Tales of the Holocaust concert review

Review of Tales of the Holocaust: A Memorial Concert performed at Temple Shalom on April 18, 2015

by Frances B. Ravinsky, April 26, 2015  Winnipeg Jewish Review

Jane Enkin: Songs Rabbi Karen Soria: Readings Dale Rogalsky: Piano

 

How do we memorialize a history for which the language of statistics and facts is inadequate – a history that is now over 70 years old – a history in which there are few survivors left to privilege us with their memories and life stories?

 

How do we memorialize a people’s history in ways that honour those who perished and those who survived, that honour the families and communities that have carried the wounds across the generations; and that shine a light on victims’ acts of resistance and sacrifice at a time in history when the future was reckoned in terms of hours and days?

 

How do we memorialize the Holocaust?

 

For three consecutive years, I have attended a memorial concert held during Winnipeg’s Holocaust Awareness Week at the Temple Shalom in Winnipeg, in which Rabbi Karen Soria and ethno- musicologist Jane Enkin weave together their respective talents as dramatic oral interpreter and as vocalist and poet, into a commemoration of heart-breaking intensity and passionate beauty. This year was no exception.

 

Structuring their memorials around literary texts, Soria and Enkin move back and forth between dramatic readings, and songs that illustrate and elaborate on the themes explored in the texts, to create a seamless evocation of this horrific time. This year they chose to structure the memorial around the book From Darkness to Light – Surviving the Holocaust by Naomi Rosh White. The book is a compilation of the life stories of eleven survivors who, apart from their shared identity as Polish Jews and as post-war immigrants to Australia, represent a wide range of family backgrounds – rich and poor, religious and secular, urban and rural. Their experiences during the Holocaust were similarly diverse. Some survived by hiding and by assuming Aryan identities. For others, the war years were spent in ghettos and concentration camps, in the Russian Gulag, in the Polish or German military, and/or as partizaners. Their stories document life in Poland prior to the outbreak of war, during the war, and in its aftermath when the survivors began their ‘new lives’. The range of experiences captured in the book provided Soria and Enkin with a rich and varied palette from which to choose their material.

 

Using minimalist props to portray the different identities of the survivors – a cap, a hat, a scarf, a shawl – Soria read excerpts from the survivors’ life stories in a voice so authentic and intense that the audience could not help but be drawn into the centre of each survivor’s experience. Soria’s form of delivery leaves no question that she believes in the value of fully and intentionally entering into a state of remembrance to the degree that we feel as though we lived through the Holocaust ourselves. She asked a lot of the audience. She gave a lot to the audience.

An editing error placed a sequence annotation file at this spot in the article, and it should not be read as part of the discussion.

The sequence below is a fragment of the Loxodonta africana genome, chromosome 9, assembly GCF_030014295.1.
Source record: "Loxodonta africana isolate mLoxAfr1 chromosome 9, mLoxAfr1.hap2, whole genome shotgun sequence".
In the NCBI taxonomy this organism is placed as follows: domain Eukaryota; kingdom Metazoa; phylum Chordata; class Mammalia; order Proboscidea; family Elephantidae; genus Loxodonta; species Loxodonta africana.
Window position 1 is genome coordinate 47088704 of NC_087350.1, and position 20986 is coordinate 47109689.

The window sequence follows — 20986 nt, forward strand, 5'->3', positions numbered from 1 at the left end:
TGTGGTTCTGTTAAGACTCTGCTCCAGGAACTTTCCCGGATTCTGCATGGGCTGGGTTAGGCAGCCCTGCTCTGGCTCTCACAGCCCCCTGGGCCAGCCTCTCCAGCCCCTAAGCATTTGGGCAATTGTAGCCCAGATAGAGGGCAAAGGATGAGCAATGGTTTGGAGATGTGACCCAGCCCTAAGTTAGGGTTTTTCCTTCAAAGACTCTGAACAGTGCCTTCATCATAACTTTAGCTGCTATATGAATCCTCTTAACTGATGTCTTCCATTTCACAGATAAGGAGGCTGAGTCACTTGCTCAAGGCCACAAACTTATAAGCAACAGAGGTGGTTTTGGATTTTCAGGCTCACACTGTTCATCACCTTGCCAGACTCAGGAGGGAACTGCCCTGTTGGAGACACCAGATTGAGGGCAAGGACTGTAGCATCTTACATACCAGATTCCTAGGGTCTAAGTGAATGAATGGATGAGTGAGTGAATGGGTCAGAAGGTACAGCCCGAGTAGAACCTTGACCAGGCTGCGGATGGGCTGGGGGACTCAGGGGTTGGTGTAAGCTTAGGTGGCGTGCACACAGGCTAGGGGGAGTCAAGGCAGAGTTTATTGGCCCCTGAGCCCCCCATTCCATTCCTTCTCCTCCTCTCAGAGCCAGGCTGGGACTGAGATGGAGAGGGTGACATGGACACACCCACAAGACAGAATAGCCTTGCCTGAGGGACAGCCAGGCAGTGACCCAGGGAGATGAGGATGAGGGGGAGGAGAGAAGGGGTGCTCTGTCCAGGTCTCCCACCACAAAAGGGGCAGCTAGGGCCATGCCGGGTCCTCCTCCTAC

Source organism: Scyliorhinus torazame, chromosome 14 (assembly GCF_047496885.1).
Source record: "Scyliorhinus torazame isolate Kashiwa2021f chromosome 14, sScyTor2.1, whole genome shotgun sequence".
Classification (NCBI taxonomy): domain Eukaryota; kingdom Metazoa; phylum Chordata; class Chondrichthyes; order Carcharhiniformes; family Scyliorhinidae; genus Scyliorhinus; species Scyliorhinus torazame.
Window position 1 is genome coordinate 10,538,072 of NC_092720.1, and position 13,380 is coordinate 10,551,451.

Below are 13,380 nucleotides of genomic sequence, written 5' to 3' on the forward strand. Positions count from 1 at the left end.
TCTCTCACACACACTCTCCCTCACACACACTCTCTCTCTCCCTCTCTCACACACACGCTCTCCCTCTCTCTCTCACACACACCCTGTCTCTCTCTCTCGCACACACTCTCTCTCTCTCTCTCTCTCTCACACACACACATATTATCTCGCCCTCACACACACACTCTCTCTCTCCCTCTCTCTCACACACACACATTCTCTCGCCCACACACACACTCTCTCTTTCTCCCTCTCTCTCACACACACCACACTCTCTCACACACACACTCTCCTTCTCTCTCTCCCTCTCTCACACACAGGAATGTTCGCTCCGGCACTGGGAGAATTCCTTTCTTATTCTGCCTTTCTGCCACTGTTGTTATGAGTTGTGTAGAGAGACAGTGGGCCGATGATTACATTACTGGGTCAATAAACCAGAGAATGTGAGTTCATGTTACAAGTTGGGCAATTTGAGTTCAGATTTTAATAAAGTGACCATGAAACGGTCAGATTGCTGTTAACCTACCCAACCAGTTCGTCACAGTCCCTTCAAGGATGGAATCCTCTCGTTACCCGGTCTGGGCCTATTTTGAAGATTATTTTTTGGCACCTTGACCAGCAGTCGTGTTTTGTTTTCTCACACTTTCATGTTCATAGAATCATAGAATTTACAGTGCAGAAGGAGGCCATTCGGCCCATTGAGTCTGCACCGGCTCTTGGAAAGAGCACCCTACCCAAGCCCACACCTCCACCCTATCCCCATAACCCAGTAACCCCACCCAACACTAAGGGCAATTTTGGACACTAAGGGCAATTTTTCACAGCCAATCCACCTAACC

Enkin similarly didn’t shy away from intensity. Digging into her trove of musical treasures, she sang songs from a range of musical genres, including tangos, folk songs, lullabies and songs from cabaret theatre. Her choice of songs and rich, evocative delivery spoke to the range of emotions captured in the stories of the eleven survivors – pain and loss, anger and defiance, sarcasm and bitterness, love and hope. Through her finely honed art, Enkin reminded us that, even in the most horrific of circumstances, people are much larger than their traumas.

 

Most of the songs Enkin sang were in the original Yiddish. Many were written during the war by poets and musicians living in the ghettos or while imprisoned in the death camps. Leaning in and out of, and wrapping herself around each note and each word, Enkin’s passion for the Yiddish language, the music, and for the songs’ composers was unmistakable.

 

This review would not be complete without acknowledging the contribution of pianist Dale Rogalsky. With a deft touch and a keen musical sensitivity, Rogalsky did what the most valued of accompanists do; she provided Enkin with the musical platform she needed to give full rein to her art.

 

How do we memorialize the Holocaust?

 

Tales of the Holocaust as performed by Rabbi Karen Soria and Jane Enkin provides one answer to that question: that we intentionally dedicate time and space in which to fully open our hearts to the stories of its victims. In so doing, we set aside our bystander perspective. We allow ourselves to feel both the horror of what the victims endured as well as their hunger for life and for a world free of war and oppression. Through that experience our resolve to participate in Tikkun Olam - repairing the world – can be strengthened.

I look forward to the opportunity to re-enter into such a time and space through future collaborations between Soria and Enkin.

 

Frances Ravinsky is a member of a community development partnership, Community Works www.community-works.ca. She is also a certified facilitator of digital storytelling.